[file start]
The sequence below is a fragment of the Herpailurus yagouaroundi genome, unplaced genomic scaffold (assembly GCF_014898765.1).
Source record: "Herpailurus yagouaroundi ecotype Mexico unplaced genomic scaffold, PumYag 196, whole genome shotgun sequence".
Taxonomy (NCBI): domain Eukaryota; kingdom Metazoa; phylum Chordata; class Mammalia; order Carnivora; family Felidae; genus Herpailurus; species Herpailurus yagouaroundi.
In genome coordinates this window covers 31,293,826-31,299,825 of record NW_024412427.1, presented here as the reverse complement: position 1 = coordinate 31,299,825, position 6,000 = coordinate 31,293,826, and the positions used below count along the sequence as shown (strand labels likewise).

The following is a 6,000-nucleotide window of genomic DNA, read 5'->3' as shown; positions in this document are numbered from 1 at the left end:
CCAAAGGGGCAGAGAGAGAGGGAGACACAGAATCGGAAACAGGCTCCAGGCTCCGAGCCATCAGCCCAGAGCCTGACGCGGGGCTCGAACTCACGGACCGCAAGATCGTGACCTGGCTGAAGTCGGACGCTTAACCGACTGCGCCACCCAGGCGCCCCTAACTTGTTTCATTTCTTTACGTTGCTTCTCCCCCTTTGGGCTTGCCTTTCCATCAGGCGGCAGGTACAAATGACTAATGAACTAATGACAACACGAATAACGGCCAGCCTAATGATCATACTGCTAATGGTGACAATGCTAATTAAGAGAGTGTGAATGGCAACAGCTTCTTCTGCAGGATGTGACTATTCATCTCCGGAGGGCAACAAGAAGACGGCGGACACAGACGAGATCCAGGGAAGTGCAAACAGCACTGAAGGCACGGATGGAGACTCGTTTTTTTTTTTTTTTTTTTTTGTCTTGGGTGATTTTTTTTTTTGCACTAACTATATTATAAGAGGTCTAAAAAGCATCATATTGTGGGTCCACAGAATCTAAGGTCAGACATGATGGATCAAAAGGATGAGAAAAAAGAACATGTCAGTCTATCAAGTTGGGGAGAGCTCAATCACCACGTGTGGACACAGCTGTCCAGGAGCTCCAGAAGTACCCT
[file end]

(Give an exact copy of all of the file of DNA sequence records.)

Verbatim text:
The sequence below is a fragment of the Herpailurus yagouaroundi genome, unplaced genomic scaffold (assembly GCF_014898765.1).
Source record: "Herpailurus yagouaroundi ecotype Mexico unplaced genomic scaffold, PumYag 196, whole genome shotgun sequence".
Taxonomy (NCBI): domain Eukaryota; kingdom Metazoa; phylum Chordata; class Mammalia; order Carnivora; family Felidae; genus Herpailurus; species Herpailurus yagouaroundi.
In genome coordinates this window covers 31,293,826-31,299,825 of record NW_024412427.1, presented here as the reverse complement: position 1 = coordinate 31,299,825, position 6,000 = coordinate 31,293,826, and the positions used below count along the sequence as shown (strand labels likewise).

The following is a 6,000-nucleotide window of genomic DNA, read 5'->3' as shown; positions in this document are numbered from 1 at the left end:
CCAAAGGGGCAGAGAGAGAGGGAGACACAGAATCGGAAACAGGCTCCAGGCTCCGAGCCATCAGCCCAGAGCCTGACGCGGGGCTCGAACTCACGGACCGCAAGATCGTGACCTGGCTGAAGTCGGACGCTTAACCGACTGCGCCACCCAGGCGCCCCTAACTTGTTTCATTTCTTTACGTTGCTTCTCCCCCTTTGGGCTTGCCTTTCCATCAGGCGGCAGGTACAAATGACTAATGAACTAATGACAACACGAATAACGGCCAGCCTAATGATCATACTGCTAATGGTGACAATGCTAATTAAGAGAGTGTGAATGGCAACAGCTTCTTCTGCAGGATGTGACTATTCATCTCCGGAGGGCAACAAGAAGACGGCGGACACAGACGAGATCCAGGGAAGTGCAAACAGCACTGAAGGCACGGATGGAGACTCGTTTTTTTTTTTTTTTTTTTTTGTCTTGGGTGATTTTTTTTTTTGCACTAACTATATTATAAGAGGTCTAAAAAGCATCATATTGTGGGTCCACAGAATCTAAGGTCAGACATGATGGATCAAAAGGATGAGAAAAAAGAACATGTCAGTCTATCAAGTTGGGGAGAGCTCAATCACCACGTGTGGACACAGCTGTCCAGGAGCTCCAGAAGTACCCT